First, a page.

1 / 14


THE POWER OF WORDS. BY WILLIAM MURRAY. Language and words communicate wisdom.

Download Presentation


An Image/Link below is provided (as is) to download presentation Download Policy: Content on the Website is provided to you AS IS for your information and personal use and may not be sold / licensed / shared on other websites without getting consent from its author. Content is provided to you AS IS for your information and personal use only. Download presentation by click this link. While downloading, if for some reason you are not able to download a presentation, the publisher may have deleted the file from their server. During download, if you can't get a presentation, the file might be deleted by the publisher.


Presentation Transcript


  2. Language and words communicate wisdom

  3. On December 16, 2003 I was invited to the home of Eve Ensler, an American playwright, performer, feminist and activist, best known for her play The Vagina Monologues. Together with my cousin, and two of Eve’s guests, we closely watched the premiere of What I Want my Words To Do To You, a film focused on a writing workshop inside Bedford Hills Correctional Facility for Women led by Eve Ensler.

  4. The film documented both the wrenching personal journeys undertaken by the inmates to find the words that tell their own stories, and the power of those words to move the outside world

  5. Me & Eve Ensler New York March for Women's Lives, August 2004

  6. I have always been compelled to learn more about why people do not always use the same words to describe their perception of a circumstance, in the same way as all others. As a self-identified activistic poet, I’ve always sought to define the words with which we use to educate and address individuals, so I can be a spreader of art and information in my own life. I was further inspired by Eve Ensler’s social commentary and fight for justice.

  7. I believe when we absorb mentally, words like “nigga,” a word which evolved from the derogative term "nigger,” it has a negative effect on our psyches. Even as a clichéd expression, used liberally by people who’ve deemed it cultural appropriation, it can still be perceived as off-putting.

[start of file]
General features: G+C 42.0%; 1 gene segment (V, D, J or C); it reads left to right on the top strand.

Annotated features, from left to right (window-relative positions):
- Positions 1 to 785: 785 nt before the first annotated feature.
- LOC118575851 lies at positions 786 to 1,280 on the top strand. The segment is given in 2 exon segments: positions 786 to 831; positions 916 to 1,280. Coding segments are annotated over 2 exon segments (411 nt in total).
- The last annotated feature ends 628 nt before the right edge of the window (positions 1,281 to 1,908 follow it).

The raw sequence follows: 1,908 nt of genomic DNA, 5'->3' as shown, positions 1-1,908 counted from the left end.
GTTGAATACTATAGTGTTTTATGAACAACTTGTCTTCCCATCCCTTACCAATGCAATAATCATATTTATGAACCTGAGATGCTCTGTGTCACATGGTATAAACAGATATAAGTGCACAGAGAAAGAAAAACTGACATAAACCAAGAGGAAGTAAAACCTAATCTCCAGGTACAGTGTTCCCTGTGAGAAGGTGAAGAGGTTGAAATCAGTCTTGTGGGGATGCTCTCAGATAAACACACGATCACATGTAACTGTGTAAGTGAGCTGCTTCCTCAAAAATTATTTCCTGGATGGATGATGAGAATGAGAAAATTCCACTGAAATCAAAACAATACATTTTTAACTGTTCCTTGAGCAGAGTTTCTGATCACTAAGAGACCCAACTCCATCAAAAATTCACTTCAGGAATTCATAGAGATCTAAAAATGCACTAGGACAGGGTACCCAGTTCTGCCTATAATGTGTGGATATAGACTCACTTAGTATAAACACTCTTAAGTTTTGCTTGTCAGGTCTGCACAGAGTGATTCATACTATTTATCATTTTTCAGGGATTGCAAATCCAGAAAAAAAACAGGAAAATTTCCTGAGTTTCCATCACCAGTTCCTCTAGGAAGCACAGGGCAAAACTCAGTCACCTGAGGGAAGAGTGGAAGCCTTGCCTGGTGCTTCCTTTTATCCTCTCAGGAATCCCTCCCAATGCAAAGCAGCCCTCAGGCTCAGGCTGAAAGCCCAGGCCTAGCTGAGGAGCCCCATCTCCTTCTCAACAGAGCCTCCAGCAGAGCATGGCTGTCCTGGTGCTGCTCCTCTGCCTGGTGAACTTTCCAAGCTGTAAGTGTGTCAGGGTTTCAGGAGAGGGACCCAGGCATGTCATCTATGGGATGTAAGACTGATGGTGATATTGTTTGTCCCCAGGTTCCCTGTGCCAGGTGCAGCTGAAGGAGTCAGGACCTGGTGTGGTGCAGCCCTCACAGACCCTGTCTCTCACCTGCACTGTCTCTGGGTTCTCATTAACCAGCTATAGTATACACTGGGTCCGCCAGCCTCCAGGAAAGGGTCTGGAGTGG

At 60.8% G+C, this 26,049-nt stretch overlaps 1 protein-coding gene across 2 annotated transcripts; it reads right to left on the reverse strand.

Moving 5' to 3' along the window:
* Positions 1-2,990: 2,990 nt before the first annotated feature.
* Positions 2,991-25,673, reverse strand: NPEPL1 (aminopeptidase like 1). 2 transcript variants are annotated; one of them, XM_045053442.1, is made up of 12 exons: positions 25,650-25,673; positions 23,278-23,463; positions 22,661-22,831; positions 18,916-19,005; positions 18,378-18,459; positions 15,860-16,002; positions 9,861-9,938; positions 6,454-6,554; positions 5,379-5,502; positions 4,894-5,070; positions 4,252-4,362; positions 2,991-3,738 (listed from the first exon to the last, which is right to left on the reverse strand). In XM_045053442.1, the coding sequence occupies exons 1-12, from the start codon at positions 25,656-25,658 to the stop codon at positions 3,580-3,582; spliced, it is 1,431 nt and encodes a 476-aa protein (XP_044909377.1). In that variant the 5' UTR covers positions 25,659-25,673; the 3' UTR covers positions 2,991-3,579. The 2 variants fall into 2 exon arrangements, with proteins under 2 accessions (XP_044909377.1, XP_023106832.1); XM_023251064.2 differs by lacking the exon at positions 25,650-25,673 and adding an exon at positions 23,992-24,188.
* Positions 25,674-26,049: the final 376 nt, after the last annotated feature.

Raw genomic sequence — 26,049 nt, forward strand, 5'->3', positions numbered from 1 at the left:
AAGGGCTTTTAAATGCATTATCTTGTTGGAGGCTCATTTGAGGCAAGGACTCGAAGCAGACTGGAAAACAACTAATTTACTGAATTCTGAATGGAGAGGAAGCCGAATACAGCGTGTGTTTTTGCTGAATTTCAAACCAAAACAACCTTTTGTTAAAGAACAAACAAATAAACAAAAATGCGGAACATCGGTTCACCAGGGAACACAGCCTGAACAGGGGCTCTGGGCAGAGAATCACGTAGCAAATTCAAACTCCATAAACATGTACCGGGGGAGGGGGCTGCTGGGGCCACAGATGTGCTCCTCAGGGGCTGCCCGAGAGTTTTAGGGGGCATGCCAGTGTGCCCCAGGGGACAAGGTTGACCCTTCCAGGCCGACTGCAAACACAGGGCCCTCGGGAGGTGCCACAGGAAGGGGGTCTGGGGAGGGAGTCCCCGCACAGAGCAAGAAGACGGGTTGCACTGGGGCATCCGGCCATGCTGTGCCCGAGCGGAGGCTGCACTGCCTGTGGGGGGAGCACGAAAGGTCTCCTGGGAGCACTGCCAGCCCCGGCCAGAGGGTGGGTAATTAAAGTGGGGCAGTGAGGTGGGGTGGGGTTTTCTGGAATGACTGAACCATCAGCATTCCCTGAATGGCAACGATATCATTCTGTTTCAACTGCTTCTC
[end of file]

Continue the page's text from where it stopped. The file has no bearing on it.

8. Therefore, a word with connotations you think may have changed from pejorative to acceptable, can actually still affect people unconstructively.

  9. I often call people out on their ignorance, when I am in the presence of discrimination against gays, or where racial/homophobic slurs are being made. I’ve found that the best way to heighten another’s awareness around their poor word choice is to mention how we are heinously bringing people’s character into disrepute when we call them out their name. One of my favorite poet’s Maya Angelou, brought comedian Dave Chapelle to task, discussing how poetry and comedy can bridge both genders and generations during an episode of Iconoclasts, on the Sundance channel. Angelou has been very outspoken about hip-hop artists’ use of insulting language, even disagreeing with Russell Simmons’ comment that “comparing Don Imus’ language with hip hop artists’ artistic expression is misguided and inaccurate.” (*Don Imus was the shock-jock known for the Rutgers women's basketball "nappy-headed hos" controversy)

  10. “It’s all the same. All vulgarity is vulgarity. If you mean to demean a person, to make her or him less than whole — anyone could say it, you could say it from a robot — it means that this person is not worthy of my concern. But at last we’re going to have a dialogue, I’m telling you. Nelly, P. Diddy, Snoop Dogg — all of those men, who are very intelligent — and I include Dave Chappelle — for the first time we are going to sit down and see how have we come so late and lonely to this place. I would ask the hip hoppers, if you wanted to say something and see how powerful you are, use Ms. Laura Bush and call her one of those “b-” words — and see how long you will live. There wouldn’t be enough rope to hang your butts. No. But black women, because we are last on the totem pole, everyone has a chance to take a chance on us. Well, not now.” –Maya Angelou

  11. GLSEN and Ad Council's ad campaign from thinkb4youspeak.com

  12. Ad Council and GLESN deems terms like "That's So Gay” as derogatory language. What you say and how you communicate can make a big difference in how people respond to you.

  13. Which Will You Choose?There are buzz words, dirty words, and four letter words. There can be a play on words by twisting words. There are words to the wise. There are words of mouth, and words we figuratively eat. Famous last words. Words of one syllable. Kept words. Pictures worth a thousand words. There are words to live by and operative words. There are fighting words and magic words.

More Related